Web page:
It’s a Throwback Thursday twofer today! Here’s a post, originally written on 6/8/2012 for SpiritualBDSM.com . . .
It’s said that all power corrupts, and that absolute power corrupts absolutely. So, with that in mind, how does a dominant avoid the corruption and personal decay that can accompany the wielding of power?
Well, as a beginning, it’s an absolute necessity to know thine enemy. So, it’s essential, at least in my slightly less than perfectly humble opinion, that dominants study and understand the human tendency towards becoming narcissistic.
If everywhere you look you find faults in others, but you fail to see the very same human tendencies and behaviors in yourself, you are either perfect (I’ve never met this individual and don’t expect that I ever will) or you are a narcissist.
|Narcissus by Caravaggio (Galleria Nazionale d’Arte Antica, Rome)|
This essay’s title was originally proposed by columnist Mike Royko as a potential motto for Chicago. Ubi Est Mea is Latin, the phrase translates to mean “where’s mine”, an apt description not only of that city’s machine politics, but also as a phrase that very well describes the basic attitude of a narcissist.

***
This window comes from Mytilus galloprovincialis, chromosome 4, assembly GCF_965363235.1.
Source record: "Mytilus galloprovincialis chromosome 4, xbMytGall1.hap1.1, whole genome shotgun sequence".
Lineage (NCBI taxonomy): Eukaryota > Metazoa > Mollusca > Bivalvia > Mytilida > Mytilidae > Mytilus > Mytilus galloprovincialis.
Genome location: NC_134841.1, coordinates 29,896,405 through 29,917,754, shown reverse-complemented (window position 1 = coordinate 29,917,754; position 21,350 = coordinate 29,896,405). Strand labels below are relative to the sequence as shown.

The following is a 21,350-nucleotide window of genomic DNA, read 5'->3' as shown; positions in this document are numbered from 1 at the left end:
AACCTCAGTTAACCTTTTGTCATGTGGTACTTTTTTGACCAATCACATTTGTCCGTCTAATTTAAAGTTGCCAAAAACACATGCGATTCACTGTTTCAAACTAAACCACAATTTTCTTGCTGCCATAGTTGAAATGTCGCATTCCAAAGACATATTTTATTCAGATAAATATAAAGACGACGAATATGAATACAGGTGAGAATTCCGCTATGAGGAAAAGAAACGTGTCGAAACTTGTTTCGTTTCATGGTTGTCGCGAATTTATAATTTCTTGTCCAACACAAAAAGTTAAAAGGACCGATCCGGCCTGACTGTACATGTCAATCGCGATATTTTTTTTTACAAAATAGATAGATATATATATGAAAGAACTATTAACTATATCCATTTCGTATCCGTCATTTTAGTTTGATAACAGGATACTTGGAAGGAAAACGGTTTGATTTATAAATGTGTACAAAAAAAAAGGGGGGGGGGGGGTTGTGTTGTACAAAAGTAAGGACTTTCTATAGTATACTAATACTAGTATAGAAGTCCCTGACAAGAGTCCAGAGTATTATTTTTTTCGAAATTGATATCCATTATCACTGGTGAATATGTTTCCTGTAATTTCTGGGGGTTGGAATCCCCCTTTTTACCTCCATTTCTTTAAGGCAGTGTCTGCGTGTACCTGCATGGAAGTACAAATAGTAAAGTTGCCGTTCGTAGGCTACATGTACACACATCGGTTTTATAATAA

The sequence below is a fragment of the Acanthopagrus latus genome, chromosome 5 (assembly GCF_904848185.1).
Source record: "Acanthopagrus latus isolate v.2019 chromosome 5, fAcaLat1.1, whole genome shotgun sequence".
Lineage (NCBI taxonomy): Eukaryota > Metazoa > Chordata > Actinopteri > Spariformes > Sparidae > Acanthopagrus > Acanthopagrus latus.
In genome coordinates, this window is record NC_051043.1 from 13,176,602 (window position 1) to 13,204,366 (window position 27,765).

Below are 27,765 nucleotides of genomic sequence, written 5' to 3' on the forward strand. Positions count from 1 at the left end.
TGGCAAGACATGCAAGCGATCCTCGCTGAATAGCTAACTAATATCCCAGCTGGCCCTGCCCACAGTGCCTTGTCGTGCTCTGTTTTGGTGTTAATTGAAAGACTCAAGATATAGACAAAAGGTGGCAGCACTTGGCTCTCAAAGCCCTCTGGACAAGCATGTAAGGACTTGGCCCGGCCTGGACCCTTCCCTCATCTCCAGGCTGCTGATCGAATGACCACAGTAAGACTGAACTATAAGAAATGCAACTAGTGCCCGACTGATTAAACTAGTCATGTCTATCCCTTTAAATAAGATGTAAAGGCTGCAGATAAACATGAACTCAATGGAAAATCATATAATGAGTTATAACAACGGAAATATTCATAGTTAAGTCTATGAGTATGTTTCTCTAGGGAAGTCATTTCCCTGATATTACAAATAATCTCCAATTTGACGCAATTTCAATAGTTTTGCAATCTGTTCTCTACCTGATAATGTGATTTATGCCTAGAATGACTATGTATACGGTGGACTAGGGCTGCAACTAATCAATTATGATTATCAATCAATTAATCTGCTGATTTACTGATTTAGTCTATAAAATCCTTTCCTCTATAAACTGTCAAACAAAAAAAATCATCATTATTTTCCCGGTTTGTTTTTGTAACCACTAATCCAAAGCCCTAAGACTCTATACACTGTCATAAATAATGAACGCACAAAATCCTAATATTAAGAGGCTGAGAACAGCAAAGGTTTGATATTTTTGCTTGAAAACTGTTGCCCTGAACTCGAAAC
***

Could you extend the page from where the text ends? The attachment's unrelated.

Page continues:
At times in my life I have been surrounded by narcissism, so much so that I almost began believing that such behavior was actually the norm. It’s not a pretty way to look at life, so I’m thankful to have been rescued by a wonderful and thoughtful woman who you, my dear reader, know as Serafina.
To define narcissism for the purposes of today’s essay, we’ll head on over to Wikipedia, where we read:
Narcissism is a term with a wide range of meanings, depending on whether it is used to describe a central concept of psychoanalytic theory, a mental illness, a social or cultural problem, or simply a personality trait. Except in the sense of primary narcissism or healthy self-love, “narcissism” usually is used to describe some kind of problem in a person or group’s relationships with self and others. In everyday speech, “narcissism” often means egoism, vanity, conceit, or simple selfishness. Applied to a social group, it is sometimes used to denote elitism or an indifference to the plight of others. In psychology, the term is used to describe both normal self-love and unhealthy self-absorption due to a disturbance in the sense of self.